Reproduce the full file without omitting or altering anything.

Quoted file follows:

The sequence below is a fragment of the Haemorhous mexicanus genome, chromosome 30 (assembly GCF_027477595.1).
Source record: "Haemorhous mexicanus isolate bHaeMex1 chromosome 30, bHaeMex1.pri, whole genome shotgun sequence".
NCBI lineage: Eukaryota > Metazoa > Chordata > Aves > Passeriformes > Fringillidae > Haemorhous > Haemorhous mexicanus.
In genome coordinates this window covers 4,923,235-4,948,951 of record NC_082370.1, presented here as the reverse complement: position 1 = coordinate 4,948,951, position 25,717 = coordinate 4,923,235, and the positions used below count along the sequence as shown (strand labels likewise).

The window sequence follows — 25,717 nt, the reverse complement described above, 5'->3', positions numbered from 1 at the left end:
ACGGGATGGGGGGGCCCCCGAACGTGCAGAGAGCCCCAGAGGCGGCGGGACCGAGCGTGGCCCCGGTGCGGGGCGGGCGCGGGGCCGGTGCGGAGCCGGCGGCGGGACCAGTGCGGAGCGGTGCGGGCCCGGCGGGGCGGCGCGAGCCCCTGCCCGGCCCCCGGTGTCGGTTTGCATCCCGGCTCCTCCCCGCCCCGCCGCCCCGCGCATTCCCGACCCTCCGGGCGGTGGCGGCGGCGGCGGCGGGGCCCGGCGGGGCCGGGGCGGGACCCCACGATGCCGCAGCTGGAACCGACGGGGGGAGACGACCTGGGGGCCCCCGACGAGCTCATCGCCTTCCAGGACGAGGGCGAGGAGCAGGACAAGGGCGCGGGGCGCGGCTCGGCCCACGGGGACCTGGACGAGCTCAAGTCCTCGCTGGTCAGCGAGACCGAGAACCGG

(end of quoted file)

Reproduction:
The sequence below is a fragment of the Haemorhous mexicanus genome, chromosome 30 (assembly GCF_027477595.1).
Source record: "Haemorhous mexicanus isolate bHaeMex1 chromosome 30, bHaeMex1.pri, whole genome shotgun sequence".
NCBI lineage: Eukaryota > Metazoa > Chordata > Aves > Passeriformes > Fringillidae > Haemorhous > Haemorhous mexicanus.
In genome coordinates this window covers 4,923,235-4,948,951 of record NC_082370.1, presented here as the reverse complement: position 1 = coordinate 4,948,951, position 25,717 = coordinate 4,923,235, and the positions used below count along the sequence as shown (strand labels likewise).

The window sequence follows — 25,717 nt, the reverse complement described above, 5'->3', positions numbered from 1 at the left end:
ACGGGATGGGGGGGCCCCCGAACGTGCAGAGAGCCCCAGAGGCGGCGGGACCGAGCGTGGCCCCGGTGCGGGGCGGGCGCGGGGCCGGTGCGGAGCCGGCGGCGGGACCAGTGCGGAGCGGTGCGGGCCCGGCGGGGCGGCGCGAGCCCCTGCCCGGCCCCCGGTGTCGGTTTGCATCCCGGCTCCTCCCCGCCCCGCCGCCCCGCGCATTCCCGACCCTCCGGGCGGTGGCGGCGGCGGCGGCGGGGCCCGGCGGGGCCGGGGCGGGACCCCACGATGCCGCAGCTGGAACCGACGGGGGGAGACGACCTGGGGGCCCCCGACGAGCTCATCGCCTTCCAGGACGAGGGCGAGGAGCAGGACAAGGGCGCGGGGCGCGGCTCGGCCCACGGGGACCTGGACGAGCTCAAGTCCTCGCTGGTCAGCGAGACCGAGAACCGG